[ACNS, by Gavin Drake] The Archbishop of Cape Town, Thabo Makgoba, has called for a “tsunami of truth-telling” after the President of South Africa, Jacob Zuma, lost a court battle brought by campaigners who alleged he benefitted from state funding of R246 million (South African Rand, approximately £11.65 million GBP) for improvements to his private home, Nkandla, under the guise of security.
South Africa’s constitutional court ruled today that South Africa’s Treasury “must determine the reasonable costs of those measures implemented . . . at the President’s Nkandla homestead that do not relate to security, namely the visitors’ centre, the amphitheatre, the cattle kraal, the chicken run and the swimming pool [and] must determine a reasonable percentage of the costs of those measures which ought to be paid personally by the President.”
The President has been ordered to repay the amount within 45 days of the court signifying that it accepts the figures.
The court also re-instated remedial action taken by the Public Protector against President Zuma, saying that it was binding. The President’s failure to comply with the remedial action and the South African Parliament’s decision to set it aside were both “inconsistent with the constitution,” the court said.
Responding to the judgment, Archbishop Thabo Makgoba spoke of a “new struggle” in South Africa. He told graduating students at the University of the Witwatersrand, where he was receiving an honorary degree, that there was “no one better equipped to fight the new struggle than those of you, students and teachers, who have been and continue to work to transform our education system.”
He continued: “At its best, the new struggle that we saw beginning on the campuses last year was a national mobilisation of young and old alike against the failures of leaders who are allowing endemic corruption, nepotism and greed to rob the people of South Africa of the fruits of their hard-won freedom, gained over many decades by the old struggle against apartheid.”
The new struggle would need “courage”, he said, adding: “If we learned anything from the courage of the students who said ‘enough is enough’, it is that we are able to create a society rooted in human love and in God’s care for us and all people everywhere.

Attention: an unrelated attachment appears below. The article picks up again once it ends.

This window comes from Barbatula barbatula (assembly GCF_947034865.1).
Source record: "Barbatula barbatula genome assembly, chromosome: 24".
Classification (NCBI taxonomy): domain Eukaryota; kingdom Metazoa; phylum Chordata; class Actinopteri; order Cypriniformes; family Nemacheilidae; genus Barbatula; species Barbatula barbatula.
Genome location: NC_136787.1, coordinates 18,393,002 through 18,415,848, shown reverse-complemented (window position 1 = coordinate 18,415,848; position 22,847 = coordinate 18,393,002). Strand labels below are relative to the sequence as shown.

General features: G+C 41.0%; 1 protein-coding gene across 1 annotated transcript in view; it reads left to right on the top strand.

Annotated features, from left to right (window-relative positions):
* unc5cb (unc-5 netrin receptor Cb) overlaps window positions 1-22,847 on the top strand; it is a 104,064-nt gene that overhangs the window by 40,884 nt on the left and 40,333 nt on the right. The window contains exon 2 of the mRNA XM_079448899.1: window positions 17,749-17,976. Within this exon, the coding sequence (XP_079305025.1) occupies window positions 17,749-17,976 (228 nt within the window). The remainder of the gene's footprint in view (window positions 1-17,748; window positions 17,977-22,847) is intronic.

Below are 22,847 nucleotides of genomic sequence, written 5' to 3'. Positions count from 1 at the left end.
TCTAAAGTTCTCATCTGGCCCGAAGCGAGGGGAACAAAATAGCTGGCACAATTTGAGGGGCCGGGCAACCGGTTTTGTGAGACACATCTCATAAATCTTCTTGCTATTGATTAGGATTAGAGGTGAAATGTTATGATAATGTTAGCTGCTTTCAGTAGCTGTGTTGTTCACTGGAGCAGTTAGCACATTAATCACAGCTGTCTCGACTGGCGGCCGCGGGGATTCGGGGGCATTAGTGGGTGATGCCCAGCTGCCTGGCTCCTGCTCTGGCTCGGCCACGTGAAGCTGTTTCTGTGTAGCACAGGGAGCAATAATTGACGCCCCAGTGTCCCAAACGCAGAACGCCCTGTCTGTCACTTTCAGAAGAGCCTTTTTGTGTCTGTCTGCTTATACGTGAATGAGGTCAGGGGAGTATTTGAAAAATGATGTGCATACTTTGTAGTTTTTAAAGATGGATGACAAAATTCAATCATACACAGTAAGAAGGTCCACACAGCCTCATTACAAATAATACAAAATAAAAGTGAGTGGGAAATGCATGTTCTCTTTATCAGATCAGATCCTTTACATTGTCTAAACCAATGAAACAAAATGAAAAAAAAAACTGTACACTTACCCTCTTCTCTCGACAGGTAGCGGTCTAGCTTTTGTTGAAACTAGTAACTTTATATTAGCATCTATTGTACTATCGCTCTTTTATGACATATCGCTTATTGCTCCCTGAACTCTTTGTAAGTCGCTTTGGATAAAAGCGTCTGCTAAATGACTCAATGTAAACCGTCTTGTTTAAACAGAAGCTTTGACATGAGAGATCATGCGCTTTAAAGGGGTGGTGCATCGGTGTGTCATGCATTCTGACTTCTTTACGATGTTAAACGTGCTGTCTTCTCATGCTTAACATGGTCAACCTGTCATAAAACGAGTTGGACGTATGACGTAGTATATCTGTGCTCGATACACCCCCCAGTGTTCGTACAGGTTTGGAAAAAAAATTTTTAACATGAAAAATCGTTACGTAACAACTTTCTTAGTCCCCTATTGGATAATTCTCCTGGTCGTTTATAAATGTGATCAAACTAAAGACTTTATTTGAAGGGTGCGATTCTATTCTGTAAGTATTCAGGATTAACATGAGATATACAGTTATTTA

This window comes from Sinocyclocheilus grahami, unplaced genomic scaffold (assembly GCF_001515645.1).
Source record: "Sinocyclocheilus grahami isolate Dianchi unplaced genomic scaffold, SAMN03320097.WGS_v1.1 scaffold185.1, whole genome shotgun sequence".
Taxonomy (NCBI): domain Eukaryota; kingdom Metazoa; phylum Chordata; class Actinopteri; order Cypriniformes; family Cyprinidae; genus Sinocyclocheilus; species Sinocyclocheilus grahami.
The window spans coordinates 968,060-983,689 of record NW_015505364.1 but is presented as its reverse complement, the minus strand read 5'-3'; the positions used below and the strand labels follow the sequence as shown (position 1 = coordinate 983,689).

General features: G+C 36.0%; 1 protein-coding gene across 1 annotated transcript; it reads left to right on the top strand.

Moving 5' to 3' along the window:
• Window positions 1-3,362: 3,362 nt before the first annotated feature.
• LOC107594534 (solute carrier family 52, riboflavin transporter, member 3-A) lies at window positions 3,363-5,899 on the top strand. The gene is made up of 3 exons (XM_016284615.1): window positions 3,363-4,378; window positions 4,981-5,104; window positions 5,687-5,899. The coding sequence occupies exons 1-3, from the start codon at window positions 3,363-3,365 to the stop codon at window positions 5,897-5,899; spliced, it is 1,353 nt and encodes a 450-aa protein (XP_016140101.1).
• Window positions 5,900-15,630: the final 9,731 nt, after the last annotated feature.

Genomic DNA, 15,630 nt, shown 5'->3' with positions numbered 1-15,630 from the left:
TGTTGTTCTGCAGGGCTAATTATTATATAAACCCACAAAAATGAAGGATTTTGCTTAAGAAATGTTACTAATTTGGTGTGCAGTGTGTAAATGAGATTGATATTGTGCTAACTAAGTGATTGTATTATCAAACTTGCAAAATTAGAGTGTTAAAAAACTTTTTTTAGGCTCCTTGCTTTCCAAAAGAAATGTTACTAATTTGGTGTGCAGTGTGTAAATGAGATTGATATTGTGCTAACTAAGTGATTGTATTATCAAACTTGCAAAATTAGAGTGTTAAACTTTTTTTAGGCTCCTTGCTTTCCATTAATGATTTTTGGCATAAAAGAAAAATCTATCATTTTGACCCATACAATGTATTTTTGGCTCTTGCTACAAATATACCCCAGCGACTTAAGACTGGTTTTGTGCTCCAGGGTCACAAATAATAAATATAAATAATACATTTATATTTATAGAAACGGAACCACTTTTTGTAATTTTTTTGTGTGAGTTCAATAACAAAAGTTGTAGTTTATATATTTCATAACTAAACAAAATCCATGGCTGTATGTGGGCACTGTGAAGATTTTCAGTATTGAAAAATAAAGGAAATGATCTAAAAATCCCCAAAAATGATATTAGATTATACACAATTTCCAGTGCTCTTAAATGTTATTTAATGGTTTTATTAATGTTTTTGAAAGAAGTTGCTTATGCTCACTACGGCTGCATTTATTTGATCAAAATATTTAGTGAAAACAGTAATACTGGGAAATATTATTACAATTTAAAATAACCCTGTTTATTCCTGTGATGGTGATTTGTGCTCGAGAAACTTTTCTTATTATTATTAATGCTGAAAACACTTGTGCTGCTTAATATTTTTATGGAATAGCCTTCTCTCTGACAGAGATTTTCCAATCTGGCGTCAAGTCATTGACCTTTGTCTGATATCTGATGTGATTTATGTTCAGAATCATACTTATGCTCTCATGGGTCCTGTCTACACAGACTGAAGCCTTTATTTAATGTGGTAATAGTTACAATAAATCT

During the last years of Madiba’s [Nelson Mandela] life, I spent a good deal of time with him. Through him I was constantly reminded that courage is not the absence of fear, but the capacity to triumph over it. The brave woman or man is not the one who does not feel afraid, but the one who conquers their fear.
“We live in a society based on fear. Our members of Parliament are too scared to hold the executive properly to account. Those in the executive or in public service . . . who have allegedly been offered blandishments in return for business favours – have been too afraid to speak out about it.
“Thankfully, the courage of a few is breaking down the fear, hopefully unleashing a wave of truth-telling about corrupt influence-peddling, not only by one family but by other business interests too.
“And I hope that today’s Constitutional Court judgement finding that both President Zuma – in seeking to dodge the Public Protector’s findings on Nkandla – and Parliament – in seeking to protect the President – acted unlawfully, will give public servants and others new courage to speak out – and generate not just a wave but a tsunami of truth-telling.
“Today is a great day for constitutional democracy in South Africa.”
In a separate development, South Africa’s State Prosecutor has withdrawn charges against students involved in last year’s Fees Must Fall protest, saying that it was “not in the public interest” to continue. Archbishop Makgoba’s son, Nyakallo, was amongst a number of students arrested when they protested against prohibitively expensive rises in student fees.